On 3rd July an official government commissioned survey found that lack of sick pay and insecure work increase the risk of carehome residents contracting Coronavirus.
The Vivaldi study1 looked at coronavirus (COVID-19) infections in 9,081 care homes providing care for dementia patients and the elderly in England. They found risk of infection was reduced by between 7-18% when staff had paid sick leave entitlement. Risk of infection almost doubled when carehomes employed bank and agency workers on zero hours contracts.
It is likely that the survey significantly under estimates the risk caused by lack of sick pay. The survey was carried out by interview by care home managers who were asked whether they offer sick pay to staff. 93% said that they did, however we know from various studies that only around 20-40% of care providers pay full sick pay.2 3 The ONS have confirmed that this discrepancy is because the authors of the study decided to group together those who pay full sick pay (ie normal wages for sickness absence) with those who just pay Statutory Sick Pay (£95.85 a week) and compared this group to the 7% who say they offer no sick pay at all (despite this being a legal requirement). The difference between full sick pay and SSP is around £197 a week for a minimum wage worker. A careworker who only gets SSP for two weeks self-isolation will lose almost £400 in income. For low wage worker that means serious difficulties paying the rent and putting food on the table. It is this financial pressure that is driving care workers into work when they have signs of Coronavirus infection.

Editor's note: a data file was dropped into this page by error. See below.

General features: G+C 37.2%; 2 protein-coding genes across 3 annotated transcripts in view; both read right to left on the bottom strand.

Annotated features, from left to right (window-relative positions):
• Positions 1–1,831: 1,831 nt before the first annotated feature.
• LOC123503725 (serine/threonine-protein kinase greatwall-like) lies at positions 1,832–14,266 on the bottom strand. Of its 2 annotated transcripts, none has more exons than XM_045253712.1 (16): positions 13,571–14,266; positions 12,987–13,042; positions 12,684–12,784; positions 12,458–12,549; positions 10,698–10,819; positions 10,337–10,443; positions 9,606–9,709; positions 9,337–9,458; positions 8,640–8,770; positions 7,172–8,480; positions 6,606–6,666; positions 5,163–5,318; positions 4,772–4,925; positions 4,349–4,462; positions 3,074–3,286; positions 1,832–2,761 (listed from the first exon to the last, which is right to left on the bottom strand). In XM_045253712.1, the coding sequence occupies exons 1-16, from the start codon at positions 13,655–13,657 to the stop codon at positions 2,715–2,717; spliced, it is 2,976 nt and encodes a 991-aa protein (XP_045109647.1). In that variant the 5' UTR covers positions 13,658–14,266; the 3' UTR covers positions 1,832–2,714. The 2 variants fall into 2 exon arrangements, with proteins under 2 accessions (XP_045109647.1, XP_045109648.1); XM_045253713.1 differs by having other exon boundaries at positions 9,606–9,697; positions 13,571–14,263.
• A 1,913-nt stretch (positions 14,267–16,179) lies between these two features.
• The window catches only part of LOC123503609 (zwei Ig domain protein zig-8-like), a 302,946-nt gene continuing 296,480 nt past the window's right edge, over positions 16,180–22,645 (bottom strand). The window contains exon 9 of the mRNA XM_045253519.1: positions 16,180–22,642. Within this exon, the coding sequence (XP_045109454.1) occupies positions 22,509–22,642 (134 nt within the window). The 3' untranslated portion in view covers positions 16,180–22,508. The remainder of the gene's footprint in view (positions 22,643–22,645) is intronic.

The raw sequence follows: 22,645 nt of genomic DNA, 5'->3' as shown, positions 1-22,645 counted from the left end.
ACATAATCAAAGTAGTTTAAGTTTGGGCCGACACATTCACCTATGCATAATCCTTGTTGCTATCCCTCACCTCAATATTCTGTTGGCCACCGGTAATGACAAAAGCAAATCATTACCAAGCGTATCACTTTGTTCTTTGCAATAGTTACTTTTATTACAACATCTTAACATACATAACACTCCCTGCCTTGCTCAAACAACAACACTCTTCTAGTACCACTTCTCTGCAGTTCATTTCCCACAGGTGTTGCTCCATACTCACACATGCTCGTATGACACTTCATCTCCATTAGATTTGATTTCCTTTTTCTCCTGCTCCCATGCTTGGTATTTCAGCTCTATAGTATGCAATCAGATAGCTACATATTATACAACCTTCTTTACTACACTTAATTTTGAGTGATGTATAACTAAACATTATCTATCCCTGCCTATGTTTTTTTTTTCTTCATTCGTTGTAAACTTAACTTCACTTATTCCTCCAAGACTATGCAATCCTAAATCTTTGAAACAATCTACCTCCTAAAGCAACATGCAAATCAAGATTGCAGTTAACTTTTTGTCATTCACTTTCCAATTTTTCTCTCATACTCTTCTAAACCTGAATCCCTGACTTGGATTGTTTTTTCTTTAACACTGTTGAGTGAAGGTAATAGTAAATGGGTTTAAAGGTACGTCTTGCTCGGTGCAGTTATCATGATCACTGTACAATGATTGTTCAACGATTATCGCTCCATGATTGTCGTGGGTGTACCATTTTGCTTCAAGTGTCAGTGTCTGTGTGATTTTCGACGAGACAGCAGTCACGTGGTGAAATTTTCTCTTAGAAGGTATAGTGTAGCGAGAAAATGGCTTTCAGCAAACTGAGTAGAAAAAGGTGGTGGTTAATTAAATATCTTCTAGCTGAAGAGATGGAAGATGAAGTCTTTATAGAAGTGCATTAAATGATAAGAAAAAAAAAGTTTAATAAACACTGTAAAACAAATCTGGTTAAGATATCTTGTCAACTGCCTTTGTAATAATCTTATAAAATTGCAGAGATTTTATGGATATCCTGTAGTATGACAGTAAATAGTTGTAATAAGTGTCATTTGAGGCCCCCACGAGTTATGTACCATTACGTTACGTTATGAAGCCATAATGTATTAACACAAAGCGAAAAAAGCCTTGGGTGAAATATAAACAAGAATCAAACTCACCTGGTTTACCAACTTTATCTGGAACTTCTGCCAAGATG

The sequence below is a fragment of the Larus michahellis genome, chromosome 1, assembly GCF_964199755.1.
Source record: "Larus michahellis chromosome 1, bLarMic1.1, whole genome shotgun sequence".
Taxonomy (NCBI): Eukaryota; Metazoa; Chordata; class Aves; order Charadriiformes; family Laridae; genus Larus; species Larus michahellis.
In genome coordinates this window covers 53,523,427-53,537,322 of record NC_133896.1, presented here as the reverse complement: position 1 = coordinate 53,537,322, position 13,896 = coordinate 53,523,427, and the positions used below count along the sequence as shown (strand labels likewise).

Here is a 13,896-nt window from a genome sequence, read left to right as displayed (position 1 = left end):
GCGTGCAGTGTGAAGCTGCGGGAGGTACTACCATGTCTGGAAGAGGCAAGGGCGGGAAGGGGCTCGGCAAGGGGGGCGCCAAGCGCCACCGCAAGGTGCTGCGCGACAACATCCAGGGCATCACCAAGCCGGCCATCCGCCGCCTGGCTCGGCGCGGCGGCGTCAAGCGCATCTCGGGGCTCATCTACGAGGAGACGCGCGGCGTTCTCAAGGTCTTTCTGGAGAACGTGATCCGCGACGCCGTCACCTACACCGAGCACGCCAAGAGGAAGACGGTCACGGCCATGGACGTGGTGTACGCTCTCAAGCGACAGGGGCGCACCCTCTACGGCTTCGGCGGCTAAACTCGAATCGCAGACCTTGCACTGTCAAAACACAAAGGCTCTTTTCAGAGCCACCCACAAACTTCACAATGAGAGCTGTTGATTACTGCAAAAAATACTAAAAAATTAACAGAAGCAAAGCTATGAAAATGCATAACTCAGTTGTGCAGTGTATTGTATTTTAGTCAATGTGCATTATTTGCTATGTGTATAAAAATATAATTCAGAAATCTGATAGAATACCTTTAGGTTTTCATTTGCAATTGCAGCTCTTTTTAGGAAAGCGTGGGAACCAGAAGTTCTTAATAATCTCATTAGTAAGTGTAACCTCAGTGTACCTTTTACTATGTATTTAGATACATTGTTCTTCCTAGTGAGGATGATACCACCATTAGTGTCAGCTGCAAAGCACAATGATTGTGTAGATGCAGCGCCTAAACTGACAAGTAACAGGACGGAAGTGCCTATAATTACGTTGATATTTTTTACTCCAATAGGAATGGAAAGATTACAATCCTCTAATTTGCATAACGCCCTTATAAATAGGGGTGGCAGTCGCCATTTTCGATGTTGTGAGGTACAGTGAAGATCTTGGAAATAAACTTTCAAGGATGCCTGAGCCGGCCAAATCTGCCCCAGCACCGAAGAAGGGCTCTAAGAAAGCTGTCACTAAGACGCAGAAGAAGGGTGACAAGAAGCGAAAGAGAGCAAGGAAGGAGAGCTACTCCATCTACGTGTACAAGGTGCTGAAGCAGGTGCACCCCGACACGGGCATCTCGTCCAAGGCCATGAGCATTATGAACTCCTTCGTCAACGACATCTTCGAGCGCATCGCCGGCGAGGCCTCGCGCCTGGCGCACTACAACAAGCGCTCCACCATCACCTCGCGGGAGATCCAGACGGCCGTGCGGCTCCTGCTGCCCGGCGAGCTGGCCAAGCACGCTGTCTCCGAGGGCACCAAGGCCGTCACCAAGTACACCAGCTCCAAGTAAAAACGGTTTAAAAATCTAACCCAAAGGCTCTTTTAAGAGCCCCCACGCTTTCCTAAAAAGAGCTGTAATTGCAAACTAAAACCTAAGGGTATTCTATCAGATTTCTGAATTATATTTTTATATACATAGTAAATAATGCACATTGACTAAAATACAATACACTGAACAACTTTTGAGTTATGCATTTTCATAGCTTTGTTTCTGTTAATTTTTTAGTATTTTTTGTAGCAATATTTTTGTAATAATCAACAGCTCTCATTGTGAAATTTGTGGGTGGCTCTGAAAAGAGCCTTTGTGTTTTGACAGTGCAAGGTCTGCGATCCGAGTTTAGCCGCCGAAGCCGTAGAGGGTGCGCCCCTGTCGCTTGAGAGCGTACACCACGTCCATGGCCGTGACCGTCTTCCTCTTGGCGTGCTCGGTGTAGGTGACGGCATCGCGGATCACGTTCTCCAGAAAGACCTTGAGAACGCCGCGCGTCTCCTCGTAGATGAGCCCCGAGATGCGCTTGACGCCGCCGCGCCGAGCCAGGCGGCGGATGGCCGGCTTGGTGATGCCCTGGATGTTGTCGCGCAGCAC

By grouping these two types of sick pay together, the study significantly under-estimates the increased infection risk posed by workers not having full sick and isolation pay entitlement. They have found that careworkers are more likely to isolate if they only have to take a £200 a week financial hit rather than £292 a week, and this effect makes carehomes 7-18% safer for residents. But what they are reluctant to tell us is how much infection risk is reduced in carehomes where workers can isolate without suffering severe financial hardship.
While this is the first time that an academic study has found a link between lack of sick pay and risk of infection, it is not the first time the government has conceded this is a problem. The central measure in the government’s public health strategy is self-isolating those who are symptomatic and those who are in close contact with people who are symptomatic. But millions of workers – those without sick pay, on zero hours contracts, those with “no recourse to public funds” status – cannot afford to take time off work. This widespread problem increases the risk of infection in those workplaces where workers do not have these basic rights, and means Coronavirus spreads more rapidly.